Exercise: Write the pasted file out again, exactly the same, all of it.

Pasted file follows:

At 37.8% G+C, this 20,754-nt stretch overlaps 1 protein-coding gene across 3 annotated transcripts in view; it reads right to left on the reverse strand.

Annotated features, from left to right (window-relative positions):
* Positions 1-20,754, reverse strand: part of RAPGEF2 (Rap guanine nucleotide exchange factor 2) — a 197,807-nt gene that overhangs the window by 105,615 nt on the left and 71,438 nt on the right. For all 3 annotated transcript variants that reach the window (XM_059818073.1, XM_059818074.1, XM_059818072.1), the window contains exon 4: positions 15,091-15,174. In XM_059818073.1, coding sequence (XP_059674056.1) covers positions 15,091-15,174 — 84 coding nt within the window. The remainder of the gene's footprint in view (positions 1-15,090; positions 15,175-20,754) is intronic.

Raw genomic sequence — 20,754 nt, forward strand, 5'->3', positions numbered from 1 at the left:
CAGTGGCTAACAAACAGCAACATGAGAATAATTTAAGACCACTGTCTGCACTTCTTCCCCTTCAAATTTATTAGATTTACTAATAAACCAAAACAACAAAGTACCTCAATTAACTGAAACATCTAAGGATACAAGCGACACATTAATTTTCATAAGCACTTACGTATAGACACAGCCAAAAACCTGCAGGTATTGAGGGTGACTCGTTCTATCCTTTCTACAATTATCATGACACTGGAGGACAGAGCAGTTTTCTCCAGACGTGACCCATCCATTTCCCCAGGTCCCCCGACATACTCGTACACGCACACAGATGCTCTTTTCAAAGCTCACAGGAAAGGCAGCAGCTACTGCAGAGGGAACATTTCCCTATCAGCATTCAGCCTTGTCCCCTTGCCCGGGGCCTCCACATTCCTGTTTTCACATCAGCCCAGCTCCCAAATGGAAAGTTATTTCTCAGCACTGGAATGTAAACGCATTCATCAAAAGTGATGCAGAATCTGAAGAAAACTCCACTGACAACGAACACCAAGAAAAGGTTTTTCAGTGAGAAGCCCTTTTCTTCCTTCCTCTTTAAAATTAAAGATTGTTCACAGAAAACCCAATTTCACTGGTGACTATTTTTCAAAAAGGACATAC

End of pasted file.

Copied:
At 37.8% G+C, this 20,754-nt stretch overlaps 1 protein-coding gene across 3 annotated transcripts in view; it reads right to left on the reverse strand.

Annotated features, from left to right (window-relative positions):
* Positions 1-20,754, reverse strand: part of RAPGEF2 (Rap guanine nucleotide exchange factor 2) — a 197,807-nt gene that overhangs the window by 105,615 nt on the left and 71,438 nt on the right. For all 3 annotated transcript variants that reach the window (XM_059818073.1, XM_059818074.1, XM_059818072.1), the window contains exon 4: positions 15,091-15,174. In XM_059818073.1, coding sequence (XP_059674056.1) covers positions 15,091-15,174 — 84 coding nt within the window. The remainder of the gene's footprint in view (positions 1-15,090; positions 15,175-20,754) is intronic.

Raw genomic sequence — 20,754 nt, forward strand, 5'->3', positions numbered from 1 at the left:
CAGTGGCTAACAAACAGCAACATGAGAATAATTTAAGACCACTGTCTGCACTTCTTCCCCTTCAAATTTATTAGATTTACTAATAAACCAAAACAACAAAGTACCTCAATTAACTGAAACATCTAAGGATACAAGCGACACATTAATTTTCATAAGCACTTACGTATAGACACAGCCAAAAACCTGCAGGTATTGAGGGTGACTCGTTCTATCCTTTCTACAATTATCATGACACTGGAGGACAGAGCAGTTTTCTCCAGACGTGACCCATCCATTTCCCCAGGTCCCCCGACATACTCGTACACGCACACAGATGCTCTTTTCAAAGCTCACAGGAAAGGCAGCAGCTACTGCAGAGGGAACATTTCCCTATCAGCATTCAGCCTTGTCCCCTTGCCCGGGGCCTCCACATTCCTGTTTTCACATCAGCCCAGCTCCCAAATGGAAAGTTATTTCTCAGCACTGGAATGTAAACGCATTCATCAAAAGTGATGCAGAATCTGAAGAAAACTCCACTGACAACGAACACCAAGAAAAGGTTTTTCAGTGAGAAGCCCTTTTCTTCCTTCCTCTTTAAAATTAAAGATTGTTCACAGAAAACCCAATTTCACTGGTGACTATTTTTCAAAAAGGACATAC